IBM Continues to Expand Its Operations in Growth Markets

 
 
By Darryl K. Taft  |  Posted 2012-08-20 Email Print this article Print
 
 
 
 
 
 
 


 

Key research areas that will be explored by IBM Research-Africa include next-generation public sector services, Smarter Cities research with a focus on water and transportation, and human capacity development to help boost the level of scientific and technical skills in Kenya and Africa overall.

IBM will use its big data solutions, advanced analytics, and cloud technologies to help government organizations draw insights and benefit from the vast amounts of data held by government agencies. This can help advance e-government capabilities such as helping to reduce the cost of social services, improving efficiency and productivity, deterring fraud and abuse, improving citizen access to services, and enabling digital interaction between citizens and the public sector, IBM said.

"IBM continues to expand its operations in key growth markets and we plan to lead the way by bringing Africa into our global network of IBM Research laboratories," said John E. Kelly III, IBM senior vice president and director of IBM Research, in a statement. "We plan to work closely with leading African scientists and engineers from academia, government and industry to address some of their most pressing challenges and greatest opportunities."

Operations at IBM Research-Africa will commence immediately. Expansion into other parts of Africa may be considered in a second phase, IBM said.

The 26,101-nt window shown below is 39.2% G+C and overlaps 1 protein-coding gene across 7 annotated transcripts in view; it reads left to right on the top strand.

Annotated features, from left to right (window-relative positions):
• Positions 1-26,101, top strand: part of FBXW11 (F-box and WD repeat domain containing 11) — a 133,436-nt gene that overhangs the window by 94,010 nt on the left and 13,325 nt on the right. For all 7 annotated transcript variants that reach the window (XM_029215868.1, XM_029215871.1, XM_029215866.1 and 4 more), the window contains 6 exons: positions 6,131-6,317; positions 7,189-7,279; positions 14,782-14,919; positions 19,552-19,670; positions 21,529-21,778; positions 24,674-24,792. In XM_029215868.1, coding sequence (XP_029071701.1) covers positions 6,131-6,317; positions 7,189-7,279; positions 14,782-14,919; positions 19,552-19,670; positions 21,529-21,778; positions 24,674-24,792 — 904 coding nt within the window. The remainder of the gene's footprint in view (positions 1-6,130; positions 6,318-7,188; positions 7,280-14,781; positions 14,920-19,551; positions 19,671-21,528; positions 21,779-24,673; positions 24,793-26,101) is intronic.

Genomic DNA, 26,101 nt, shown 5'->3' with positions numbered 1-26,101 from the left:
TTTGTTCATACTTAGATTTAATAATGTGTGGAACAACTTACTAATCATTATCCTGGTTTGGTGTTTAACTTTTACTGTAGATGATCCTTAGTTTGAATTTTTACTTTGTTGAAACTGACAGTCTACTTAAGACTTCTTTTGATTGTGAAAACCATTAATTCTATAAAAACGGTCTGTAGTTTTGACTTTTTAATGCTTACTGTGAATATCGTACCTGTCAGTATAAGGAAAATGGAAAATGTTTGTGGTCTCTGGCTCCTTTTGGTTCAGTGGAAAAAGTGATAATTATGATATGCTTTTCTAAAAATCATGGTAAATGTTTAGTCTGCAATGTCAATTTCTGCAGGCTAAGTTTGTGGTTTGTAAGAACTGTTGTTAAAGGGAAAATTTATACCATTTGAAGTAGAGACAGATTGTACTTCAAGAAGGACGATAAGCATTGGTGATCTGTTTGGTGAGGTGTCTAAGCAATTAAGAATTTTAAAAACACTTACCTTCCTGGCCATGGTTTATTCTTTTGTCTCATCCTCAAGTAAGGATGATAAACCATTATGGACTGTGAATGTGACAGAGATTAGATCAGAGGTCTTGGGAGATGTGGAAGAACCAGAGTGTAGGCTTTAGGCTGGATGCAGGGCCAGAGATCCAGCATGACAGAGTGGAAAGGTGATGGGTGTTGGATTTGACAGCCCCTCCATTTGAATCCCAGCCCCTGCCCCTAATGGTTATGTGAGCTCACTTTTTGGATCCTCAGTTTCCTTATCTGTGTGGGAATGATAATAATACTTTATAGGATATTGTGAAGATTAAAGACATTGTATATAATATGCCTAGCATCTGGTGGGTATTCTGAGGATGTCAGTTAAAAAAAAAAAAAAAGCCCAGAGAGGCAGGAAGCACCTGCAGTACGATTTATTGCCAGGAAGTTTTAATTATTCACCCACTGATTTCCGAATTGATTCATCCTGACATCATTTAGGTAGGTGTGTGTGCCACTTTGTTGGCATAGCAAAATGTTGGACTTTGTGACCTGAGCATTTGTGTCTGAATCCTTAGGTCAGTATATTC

The new lab will establish a Resident Scientist Program, an international recruitment program to reach Kenyan and other African applicants. The program will aim to attract top R&D talent to work side-by-side with IBM researchers in the lab. The Resident Scientist candidates will be pre- and post-doctoral researchers, including scientists and researchers from academia, government and industry. The Resident Scientists will begin with a one-year tenure with options for this to be extended. Resident Scientists will be integrated into the IBM Research-Africa lab as well as IBM's global network of labs. Each Resident Scientist can collaborate with IBM researchers throughout IBM's global network of laboratories as they carry out their research.

"In today's world, innovation is the main lever for a competitive national economy, is a source of employment, and has the potential to improve lives," said Bitange Ndemo, permanent secretary for Kenya's Ministry of Information, Communication and Technology, in a statement. "The IBM research lab, will not only rubber-stamp Kenya as Africa's leader in ICT, but will help the country to transform into a knowledge-based economy."

IBM is making a significant investment in Africa and is ramping up its profile on the continent as part of its focus on emerging markets. The expansion program is part of a major business plan to increase IBM's presence in growth markets and support global strategy. The company is present in more than 20 African countries and recognizes the huge potential of research and smarter systems in transforming business, government and society across the continent.

"IBM has had a presence in Africa for more than 60 years, and we are now taking our presence to a new level," said Anthony Mwai, IBM's country general manager for East Africa, in a statement. "As we build a great workforce in Africa that is aligned with national goals and help governments and industries envision and build Africa's future, we are establishing a foundation for IBM's long-term success."

IBM Research-Africa will join existing labs in Australia, Brazil, China, India, Ireland, Israel, Japan, Switzerland and the United States.



 
 
 
 
Darryl K. Taft covers the development tools and developer-related issues beat from his office in Baltimore. He has more than 10 years of experience in the business and is always looking for the next scoop. Taft is a member of the Association for Computing Machinery (ACM) and was named 'one of the most active middleware reporters in the world' by The Middleware Co. He also has his own card in the 'Who's Who in Enterprise Java' deck.
 
 
 
 
 
 
 

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